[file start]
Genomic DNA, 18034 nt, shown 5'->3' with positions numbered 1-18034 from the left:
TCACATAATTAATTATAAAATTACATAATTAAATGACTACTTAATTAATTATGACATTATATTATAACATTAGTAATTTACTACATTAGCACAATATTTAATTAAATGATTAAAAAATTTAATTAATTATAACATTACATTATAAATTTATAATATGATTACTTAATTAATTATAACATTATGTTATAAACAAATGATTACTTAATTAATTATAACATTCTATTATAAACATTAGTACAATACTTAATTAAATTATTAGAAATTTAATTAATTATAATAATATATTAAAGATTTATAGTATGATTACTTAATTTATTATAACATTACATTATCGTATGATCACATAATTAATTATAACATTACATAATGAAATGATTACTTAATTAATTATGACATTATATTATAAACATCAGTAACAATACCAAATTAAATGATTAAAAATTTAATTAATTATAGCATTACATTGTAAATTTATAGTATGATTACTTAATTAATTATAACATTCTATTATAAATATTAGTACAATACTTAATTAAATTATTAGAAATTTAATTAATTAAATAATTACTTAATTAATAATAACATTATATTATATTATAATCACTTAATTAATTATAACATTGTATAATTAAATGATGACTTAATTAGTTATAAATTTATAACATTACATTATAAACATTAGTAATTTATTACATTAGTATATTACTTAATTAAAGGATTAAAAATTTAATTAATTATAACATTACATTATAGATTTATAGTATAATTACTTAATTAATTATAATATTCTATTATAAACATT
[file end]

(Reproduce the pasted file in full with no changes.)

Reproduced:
Genomic DNA, 18034 nt, shown 5'->3' with positions numbered 1-18034 from the left:
TCACATAATTAATTATAAAATTACATAATTAAATGACTACTTAATTAATTATGACATTATATTATAACATTAGTAATTTACTACATTAGCACAATATTTAATTAAATGATTAAAAAATTTAATTAATTATAACATTACATTATAAATTTATAATATGATTACTTAATTAATTATAACATTATGTTATAAACAAATGATTACTTAATTAATTATAACATTCTATTATAAACATTAGTACAATACTTAATTAAATTATTAGAAATTTAATTAATTATAATAATATATTAAAGATTTATAGTATGATTACTTAATTTATTATAACATTACATTATCGTATGATCACATAATTAATTATAACATTACATAATGAAATGATTACTTAATTAATTATGACATTATATTATAAACATCAGTAACAATACCAAATTAAATGATTAAAAATTTAATTAATTATAGCATTACATTGTAAATTTATAGTATGATTACTTAATTAATTATAACATTCTATTATAAATATTAGTACAATACTTAATTAAATTATTAGAAATTTAATTAATTAAATAATTACTTAATTAATAATAACATTATATTATATTATAATCACTTAATTAATTATAACATTGTATAATTAAATGATGACTTAATTAGTTATAAATTTATAACATTACATTATAAACATTAGTAATTTATTACATTAGTATATTACTTAATTAAAGGATTAAAAATTTAATTAATTATAACATTACATTATAGATTTATAGTATAATTACTTAATTAATTATAATATTCTATTATAAACATT